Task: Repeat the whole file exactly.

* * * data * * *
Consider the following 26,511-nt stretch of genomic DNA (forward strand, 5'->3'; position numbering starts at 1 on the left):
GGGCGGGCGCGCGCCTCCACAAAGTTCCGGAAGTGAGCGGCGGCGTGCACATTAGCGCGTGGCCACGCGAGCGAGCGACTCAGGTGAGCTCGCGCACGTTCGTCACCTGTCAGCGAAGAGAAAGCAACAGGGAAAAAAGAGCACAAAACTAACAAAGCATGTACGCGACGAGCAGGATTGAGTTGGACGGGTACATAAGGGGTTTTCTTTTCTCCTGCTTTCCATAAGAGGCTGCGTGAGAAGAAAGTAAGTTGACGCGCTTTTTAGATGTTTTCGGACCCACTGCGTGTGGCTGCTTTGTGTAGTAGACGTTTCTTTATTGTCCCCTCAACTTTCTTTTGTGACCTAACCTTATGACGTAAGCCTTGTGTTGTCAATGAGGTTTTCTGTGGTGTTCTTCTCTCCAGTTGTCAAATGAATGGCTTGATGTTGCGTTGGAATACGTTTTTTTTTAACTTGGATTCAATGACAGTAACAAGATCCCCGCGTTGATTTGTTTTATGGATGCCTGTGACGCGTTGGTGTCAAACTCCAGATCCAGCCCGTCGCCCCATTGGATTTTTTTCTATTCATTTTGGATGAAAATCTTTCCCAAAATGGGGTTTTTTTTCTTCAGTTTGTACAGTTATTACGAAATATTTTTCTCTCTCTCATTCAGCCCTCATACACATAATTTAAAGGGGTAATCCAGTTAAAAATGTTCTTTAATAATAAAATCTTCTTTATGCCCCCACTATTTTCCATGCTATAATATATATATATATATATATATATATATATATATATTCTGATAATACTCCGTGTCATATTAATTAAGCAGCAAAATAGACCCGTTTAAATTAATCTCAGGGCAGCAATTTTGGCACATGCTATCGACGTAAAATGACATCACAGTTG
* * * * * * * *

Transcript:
Consider the following 26,511-nt stretch of genomic DNA (forward strand, 5'->3'; position numbering starts at 1 on the left):
GGGCGGGCGCGCGCCTCCACAAAGTTCCGGAAGTGAGCGGCGGCGTGCACATTAGCGCGTGGCCACGCGAGCGAGCGACTCAGGTGAGCTCGCGCACGTTCGTCACCTGTCAGCGAAGAGAAAGCAACAGGGAAAAAAGAGCACAAAACTAACAAAGCATGTACGCGACGAGCAGGATTGAGTTGGACGGGTACATAAGGGGTTTTCTTTTCTCCTGCTTTCCATAAGAGGCTGCGTGAGAAGAAAGTAAGTTGACGCGCTTTTTAGATGTTTTCGGACCCACTGCGTGTGGCTGCTTTGTGTAGTAGACGTTTCTTTATTGTCCCCTCAACTTTCTTTTGTGACCTAACCTTATGACGTAAGCCTTGTGTTGTCAATGAGGTTTTCTGTGGTGTTCTTCTCTCCAGTTGTCAAATGAATGGCTTGATGTTGCGTTGGAATACGTTTTTTTTTAACTTGGATTCAATGACAGTAACAAGATCCCCGCGTTGATTTGTTTTATGGATGCCTGTGACGCGTTGGTGTCAAACTCCAGATCCAGCCCGTCGCCCCATTGGATTTTTTTCTATTCATTTTGGATGAAAATCTTTCCCAAAATGGGGTTTTTTTTCTTCAGTTTGTACAGTTATTACGAAATATTTTTCTCTCTCTCATTCAGCCCTCATACACATAATTTAAAGGGGTAATCCAGTTAAAAATGTTCTTTAATAATAAAATCTTCTTTATGCCCCCACTATTTTCCATGCTATAATATATATATATATATATATATATATATATATATATTCTGATAATACTCCGTGTCATATTAATTAAGCAGCAAAATAGACCCGTTTAAATTAATCTCAGGGCAGCAATTTTGGCACATGCTATCGACGTAAAATGACATCACAGTTG